Referring to FIG. 11, there is illustrated a building construction panel 88 comprising facing sheets 14, 15 and a plastic foam core 16 disposed therebetween. In this arrangement, the facing sheet 14 is entirely spaced from the plane P of the facing sheet 15. The panel 88 is considerably thicker than the panels 12, 86 of FIGS. 7 and 10, respectively.

The panels 86, 88 of FIGS. 10, 11, respectively, are erected in the same manner as the panel 12.

As indicated in FIG. 10, the building construction panel of this invention has a length L, a thickness T, and a width W. The width W corresponds with the actual coverage provided by the panel and is not to be confused with the overall width of the panel. By way of example, the building construction panel of this invention may be produced in lengths up to 50 feet; in thicknesses from about 2 to 6 inches; and in widths from 18 to 48 inches. The facing sheets may have a thickness in the range of 16 to 28 gauge.

If desired, a sealant material may be applied in the region of the ribs 78, 80 (FIG. 9), between the engaged surfaces of the first and second partial ribs 328, 40A and/or between the engaged surfaces of the first and second partial ribs 32A, 408 for sealing the connections between the adjacent panels 12A, 128.

If desired, the facing sheets illustrated in FIGS. 2 to 6 may include three or more of the full ribs and one each of the first and second partial ribs.

The present invention provides a building construction panel wherein plural mechanical connections are provided between each facing sheet and the plastic foam core; which may be erected to the structural framework of a building as an exterior wall of the building or as a roof component of the building; which may be erected as load-bearing elements thereby eliminating the need for structural steel framework components in certain instances; wherein no through-conduction path for thermal transfer is possible between the outer facing sheet and the inner facing sheet; and wherein fasteners employed to connect adjacent ones of the building construction panels are positioned entirely within the ribs provided in the facing sheets and therefore are substantially hidden from view.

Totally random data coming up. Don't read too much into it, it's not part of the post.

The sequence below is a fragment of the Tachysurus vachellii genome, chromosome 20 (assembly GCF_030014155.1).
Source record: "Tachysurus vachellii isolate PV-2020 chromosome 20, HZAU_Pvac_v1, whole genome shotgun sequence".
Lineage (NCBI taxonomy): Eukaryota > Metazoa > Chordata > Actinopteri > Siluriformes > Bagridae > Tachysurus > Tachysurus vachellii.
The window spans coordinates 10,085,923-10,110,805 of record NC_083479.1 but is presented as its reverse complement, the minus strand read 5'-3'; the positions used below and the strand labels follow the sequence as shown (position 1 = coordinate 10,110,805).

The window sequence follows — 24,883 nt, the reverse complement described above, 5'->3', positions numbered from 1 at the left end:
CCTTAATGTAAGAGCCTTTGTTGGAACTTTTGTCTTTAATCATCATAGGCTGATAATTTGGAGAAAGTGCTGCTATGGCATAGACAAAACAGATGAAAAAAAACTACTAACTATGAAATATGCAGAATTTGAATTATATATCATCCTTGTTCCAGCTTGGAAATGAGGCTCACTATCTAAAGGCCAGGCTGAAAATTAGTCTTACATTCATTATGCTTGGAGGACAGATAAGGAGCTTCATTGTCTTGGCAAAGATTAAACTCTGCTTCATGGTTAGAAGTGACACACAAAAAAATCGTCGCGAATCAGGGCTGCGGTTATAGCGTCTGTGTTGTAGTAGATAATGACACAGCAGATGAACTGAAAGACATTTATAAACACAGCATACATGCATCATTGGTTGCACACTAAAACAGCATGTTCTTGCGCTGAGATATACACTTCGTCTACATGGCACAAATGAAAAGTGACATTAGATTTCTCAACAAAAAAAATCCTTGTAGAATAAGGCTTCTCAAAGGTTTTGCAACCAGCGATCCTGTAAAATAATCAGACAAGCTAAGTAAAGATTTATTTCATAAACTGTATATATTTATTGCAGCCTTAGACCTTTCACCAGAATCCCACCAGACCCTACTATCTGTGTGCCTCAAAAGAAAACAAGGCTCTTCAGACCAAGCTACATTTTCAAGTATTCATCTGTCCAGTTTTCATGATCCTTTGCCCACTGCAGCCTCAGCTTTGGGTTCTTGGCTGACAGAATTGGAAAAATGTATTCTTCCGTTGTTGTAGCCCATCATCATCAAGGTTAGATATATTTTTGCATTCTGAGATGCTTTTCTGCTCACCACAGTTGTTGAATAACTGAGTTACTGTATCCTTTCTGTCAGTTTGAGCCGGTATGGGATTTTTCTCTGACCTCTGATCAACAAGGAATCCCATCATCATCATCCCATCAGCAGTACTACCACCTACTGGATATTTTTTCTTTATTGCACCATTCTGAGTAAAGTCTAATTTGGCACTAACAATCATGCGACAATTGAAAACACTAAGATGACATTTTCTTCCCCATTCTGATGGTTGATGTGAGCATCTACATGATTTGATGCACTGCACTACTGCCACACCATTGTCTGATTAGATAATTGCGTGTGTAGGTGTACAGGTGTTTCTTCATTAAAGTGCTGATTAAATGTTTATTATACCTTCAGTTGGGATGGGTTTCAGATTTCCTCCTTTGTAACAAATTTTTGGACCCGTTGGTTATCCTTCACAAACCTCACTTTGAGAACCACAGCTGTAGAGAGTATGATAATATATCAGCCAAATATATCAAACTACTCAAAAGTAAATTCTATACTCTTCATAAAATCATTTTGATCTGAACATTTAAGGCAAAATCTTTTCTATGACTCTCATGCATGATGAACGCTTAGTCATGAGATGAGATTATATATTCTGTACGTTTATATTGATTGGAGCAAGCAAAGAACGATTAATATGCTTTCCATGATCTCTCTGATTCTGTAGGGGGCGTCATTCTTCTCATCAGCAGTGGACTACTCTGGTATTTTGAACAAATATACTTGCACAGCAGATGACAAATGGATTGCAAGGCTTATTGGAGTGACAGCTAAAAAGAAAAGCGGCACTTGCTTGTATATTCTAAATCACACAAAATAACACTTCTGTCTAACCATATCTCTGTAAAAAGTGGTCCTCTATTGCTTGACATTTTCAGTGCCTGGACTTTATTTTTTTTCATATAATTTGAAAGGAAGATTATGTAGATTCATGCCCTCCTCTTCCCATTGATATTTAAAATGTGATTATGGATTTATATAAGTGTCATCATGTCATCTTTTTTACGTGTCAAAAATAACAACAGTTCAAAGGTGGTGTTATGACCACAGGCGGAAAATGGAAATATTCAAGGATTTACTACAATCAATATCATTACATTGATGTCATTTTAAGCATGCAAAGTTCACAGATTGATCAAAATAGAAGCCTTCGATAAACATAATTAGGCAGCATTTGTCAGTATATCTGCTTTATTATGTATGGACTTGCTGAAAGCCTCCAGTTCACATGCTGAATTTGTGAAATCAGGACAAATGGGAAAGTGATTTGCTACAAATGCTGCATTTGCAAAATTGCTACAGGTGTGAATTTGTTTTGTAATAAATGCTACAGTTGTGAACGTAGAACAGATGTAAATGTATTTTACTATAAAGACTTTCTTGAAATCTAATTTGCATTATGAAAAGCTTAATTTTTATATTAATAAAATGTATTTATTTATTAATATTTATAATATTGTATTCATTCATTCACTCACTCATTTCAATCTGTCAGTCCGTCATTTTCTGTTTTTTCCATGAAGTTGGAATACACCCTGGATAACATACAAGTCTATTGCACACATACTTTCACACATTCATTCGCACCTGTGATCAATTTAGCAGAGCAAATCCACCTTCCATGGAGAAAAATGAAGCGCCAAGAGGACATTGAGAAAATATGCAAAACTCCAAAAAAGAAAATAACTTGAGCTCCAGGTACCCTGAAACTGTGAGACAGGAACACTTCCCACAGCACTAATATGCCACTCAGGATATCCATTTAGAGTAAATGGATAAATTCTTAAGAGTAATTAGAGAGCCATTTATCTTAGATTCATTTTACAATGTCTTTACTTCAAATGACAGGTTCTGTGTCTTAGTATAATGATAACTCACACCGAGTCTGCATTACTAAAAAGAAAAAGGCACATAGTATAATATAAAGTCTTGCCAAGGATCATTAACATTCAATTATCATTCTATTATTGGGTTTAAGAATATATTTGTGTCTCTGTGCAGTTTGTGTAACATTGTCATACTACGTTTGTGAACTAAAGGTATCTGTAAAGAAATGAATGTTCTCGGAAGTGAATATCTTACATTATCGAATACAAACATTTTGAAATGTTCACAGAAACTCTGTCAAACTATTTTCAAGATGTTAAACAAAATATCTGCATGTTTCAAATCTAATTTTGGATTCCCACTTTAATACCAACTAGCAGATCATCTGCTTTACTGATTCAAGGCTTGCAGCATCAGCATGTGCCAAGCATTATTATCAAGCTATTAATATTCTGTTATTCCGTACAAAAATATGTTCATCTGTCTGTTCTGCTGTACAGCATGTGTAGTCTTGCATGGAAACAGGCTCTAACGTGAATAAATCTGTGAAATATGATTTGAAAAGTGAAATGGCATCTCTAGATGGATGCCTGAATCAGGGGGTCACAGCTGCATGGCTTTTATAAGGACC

We claim:

1. A building construction panel comprising an outer facing sheet, an inner facing sheet spaced fromsaid outer facing sheet, and a foamed-in-place core filling the space between and bonding said outer facing sheet to said inner facing sheet; each said facing sheet including:

a web having first and second longitudinal edges;

spaced-apart, generally parallel, longitudinal ribs projecting from said web into said foamed-in-place core, each of said ribs of each facing sheet including a base portion confronting the web of the other said facing sheet and sidewalls connecting said base portion to said web, said sidewalls of each of said ribs converging toward said web and having a maximum separation presented within said foamed-in-place core, whereby said ribs provide plural positive mechanical connections between each said facing sheet and said foamed-in-place core;

the base portions of said ribs of each said facing sheet being at a level between (a) the web of the other facing sheet and (b) a plane containing surfaces of the base portions of said ribs of the other facing sheet; and

means provided by each said facing sheet for connecting the said first and second longitudinal edges thereof to corresponding longitudinal edges of adjacent ones of the building construction panels.